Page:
29 Jun

Pathology and kidney disease: from diagnosis to exciting research on transplants

Kidney conditions can manifest themselves with a variety of symptoms, such as general tiredness or the swelling of limbs from the retention of excess fluid. However, 90% of kidney function can be lost
25 May

In Focus: Haemochromatosis or ‘Iron Overload’ (sadly nothing to do with Iron Man)

In Australia, it’s estimated that roughly one in 200 Australians of Caucasian heritage suffer from haemochromatosis, making it the country’s most common genetic disorder. Yet, it’s still an unfa
25 May

Babymakers: how pathology helps people get pregnant

Assisted reproductive technologies – more generally referred to as in-vitro fertilisation or IVF – are increasingly common around the world. In fact, in Australia and New Zealand alone, more than
25 May

Pathology at the forefront of the fight against HIV

Since HIV first appeared in Australia almost forty years ago, there have been huge advancements in diagnosis and treatment. These days, HIV testing is more than 99% accurate and providing there is ong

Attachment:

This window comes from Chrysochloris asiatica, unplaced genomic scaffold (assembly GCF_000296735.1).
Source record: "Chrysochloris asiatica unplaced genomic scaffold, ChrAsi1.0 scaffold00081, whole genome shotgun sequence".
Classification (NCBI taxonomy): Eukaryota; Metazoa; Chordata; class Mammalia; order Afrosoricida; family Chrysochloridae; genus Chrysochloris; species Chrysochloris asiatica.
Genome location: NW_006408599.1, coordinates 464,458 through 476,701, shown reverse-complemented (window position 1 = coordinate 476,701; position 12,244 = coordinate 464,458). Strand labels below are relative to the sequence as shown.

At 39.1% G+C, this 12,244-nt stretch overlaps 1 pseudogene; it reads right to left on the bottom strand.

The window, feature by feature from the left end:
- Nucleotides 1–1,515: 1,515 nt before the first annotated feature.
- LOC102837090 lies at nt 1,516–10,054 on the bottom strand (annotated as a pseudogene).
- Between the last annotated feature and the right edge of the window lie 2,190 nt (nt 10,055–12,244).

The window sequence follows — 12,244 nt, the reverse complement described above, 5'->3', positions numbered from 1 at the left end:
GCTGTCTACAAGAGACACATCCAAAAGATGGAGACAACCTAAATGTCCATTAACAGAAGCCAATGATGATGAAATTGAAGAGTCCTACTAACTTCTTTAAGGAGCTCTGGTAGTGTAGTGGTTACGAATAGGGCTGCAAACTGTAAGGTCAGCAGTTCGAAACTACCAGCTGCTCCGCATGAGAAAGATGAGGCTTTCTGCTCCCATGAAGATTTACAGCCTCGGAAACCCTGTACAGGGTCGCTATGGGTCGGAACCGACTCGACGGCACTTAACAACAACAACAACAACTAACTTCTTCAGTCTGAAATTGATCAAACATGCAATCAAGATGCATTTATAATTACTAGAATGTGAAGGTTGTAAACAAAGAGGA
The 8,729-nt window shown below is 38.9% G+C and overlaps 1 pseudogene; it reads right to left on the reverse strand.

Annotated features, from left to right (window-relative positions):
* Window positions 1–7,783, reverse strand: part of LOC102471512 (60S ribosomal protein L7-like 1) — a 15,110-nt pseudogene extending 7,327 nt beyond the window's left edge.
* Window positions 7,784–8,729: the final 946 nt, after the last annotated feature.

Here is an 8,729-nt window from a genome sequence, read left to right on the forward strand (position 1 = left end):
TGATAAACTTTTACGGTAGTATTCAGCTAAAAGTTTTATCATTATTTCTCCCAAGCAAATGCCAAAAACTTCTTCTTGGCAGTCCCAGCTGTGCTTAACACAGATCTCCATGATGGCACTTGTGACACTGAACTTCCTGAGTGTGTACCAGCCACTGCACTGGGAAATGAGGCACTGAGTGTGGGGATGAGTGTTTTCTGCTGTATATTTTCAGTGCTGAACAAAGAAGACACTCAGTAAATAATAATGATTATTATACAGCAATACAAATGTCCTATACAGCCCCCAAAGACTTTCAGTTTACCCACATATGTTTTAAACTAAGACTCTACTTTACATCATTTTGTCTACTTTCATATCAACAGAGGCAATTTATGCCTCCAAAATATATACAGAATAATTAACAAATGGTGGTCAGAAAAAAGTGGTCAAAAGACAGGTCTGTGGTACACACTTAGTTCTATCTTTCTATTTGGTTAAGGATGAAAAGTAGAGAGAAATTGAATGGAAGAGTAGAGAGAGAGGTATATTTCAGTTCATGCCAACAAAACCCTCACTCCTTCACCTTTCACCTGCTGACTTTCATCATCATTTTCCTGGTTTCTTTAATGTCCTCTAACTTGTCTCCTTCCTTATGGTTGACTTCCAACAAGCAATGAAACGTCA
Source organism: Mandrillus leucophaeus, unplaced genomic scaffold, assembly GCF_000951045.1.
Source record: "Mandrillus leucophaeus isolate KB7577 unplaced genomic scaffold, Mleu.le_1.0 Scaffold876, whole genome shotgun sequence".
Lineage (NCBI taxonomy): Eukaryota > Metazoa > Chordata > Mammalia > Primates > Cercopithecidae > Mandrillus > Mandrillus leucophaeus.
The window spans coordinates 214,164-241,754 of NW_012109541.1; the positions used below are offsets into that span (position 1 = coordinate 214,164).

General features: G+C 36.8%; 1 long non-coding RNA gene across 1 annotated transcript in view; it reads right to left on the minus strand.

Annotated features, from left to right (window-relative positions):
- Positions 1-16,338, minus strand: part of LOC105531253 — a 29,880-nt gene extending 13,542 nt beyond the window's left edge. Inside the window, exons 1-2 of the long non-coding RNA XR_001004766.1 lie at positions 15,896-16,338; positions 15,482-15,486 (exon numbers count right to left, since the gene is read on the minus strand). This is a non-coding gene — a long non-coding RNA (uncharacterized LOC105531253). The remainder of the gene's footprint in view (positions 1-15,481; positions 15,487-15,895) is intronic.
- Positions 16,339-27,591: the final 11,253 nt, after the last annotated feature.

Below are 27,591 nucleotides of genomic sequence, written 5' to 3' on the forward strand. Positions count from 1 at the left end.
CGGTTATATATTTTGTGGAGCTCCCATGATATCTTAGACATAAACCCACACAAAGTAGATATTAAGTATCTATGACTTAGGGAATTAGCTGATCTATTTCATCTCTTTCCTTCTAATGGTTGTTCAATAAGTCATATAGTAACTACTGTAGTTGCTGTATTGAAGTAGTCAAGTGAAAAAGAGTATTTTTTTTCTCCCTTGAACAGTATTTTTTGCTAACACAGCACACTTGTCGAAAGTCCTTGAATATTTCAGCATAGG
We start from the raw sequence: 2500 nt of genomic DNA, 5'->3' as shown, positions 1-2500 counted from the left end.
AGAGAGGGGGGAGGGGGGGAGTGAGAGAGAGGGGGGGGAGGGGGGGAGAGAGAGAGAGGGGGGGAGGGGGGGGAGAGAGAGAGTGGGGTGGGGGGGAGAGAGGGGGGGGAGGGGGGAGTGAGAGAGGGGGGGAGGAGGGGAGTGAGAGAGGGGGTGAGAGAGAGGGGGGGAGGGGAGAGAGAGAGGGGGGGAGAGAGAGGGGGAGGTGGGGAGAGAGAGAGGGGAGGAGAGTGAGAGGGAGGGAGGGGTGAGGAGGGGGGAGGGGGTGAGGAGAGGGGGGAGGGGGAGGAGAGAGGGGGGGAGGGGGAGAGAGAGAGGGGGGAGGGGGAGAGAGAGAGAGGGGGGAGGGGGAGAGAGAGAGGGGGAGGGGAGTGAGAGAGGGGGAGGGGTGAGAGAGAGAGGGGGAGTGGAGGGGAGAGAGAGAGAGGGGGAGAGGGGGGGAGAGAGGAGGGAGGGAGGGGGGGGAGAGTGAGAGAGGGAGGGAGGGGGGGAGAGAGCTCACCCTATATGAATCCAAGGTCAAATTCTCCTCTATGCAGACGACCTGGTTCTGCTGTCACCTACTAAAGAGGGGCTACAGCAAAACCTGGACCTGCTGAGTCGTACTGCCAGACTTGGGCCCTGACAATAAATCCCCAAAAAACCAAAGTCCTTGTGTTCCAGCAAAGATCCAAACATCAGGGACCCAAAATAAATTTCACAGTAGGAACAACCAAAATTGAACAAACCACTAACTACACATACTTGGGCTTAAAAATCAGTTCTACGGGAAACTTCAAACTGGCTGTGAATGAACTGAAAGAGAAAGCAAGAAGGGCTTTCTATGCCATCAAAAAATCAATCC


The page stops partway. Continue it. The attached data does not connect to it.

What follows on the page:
27 Apr

Fabry disease: the genetic condition you’ve probably never heard of

Fabry disease is a rare genetic condition with a range of symptoms from skin lesions to heart problems. You’d be forgiven for never having heard of it – there are currently only 300 Australians at
27 Apr

DNA dilemmas – what do ancestry DNA test results mean?

Online DNA testing kits have become popular in recent years, promising a range of insights from how your body metabolises caffeine to what type of exercise you should be doing. Those interested in
27 Apr

Everything you need to know about urine tests

Hardly a week goes by without another story about a “simple” blood test that can do everything from diagnose 8 types of cancer to predicting your life expectancy. But we feel like there’s anothe
6 Apr

We are putting pathology on TV!

The Know Pathology Know Healthcare team have been working hard behind the scenes on a new TV advert and it’s finally ready! We are very grateful to the wonderful staff at the lab in Melbourne who
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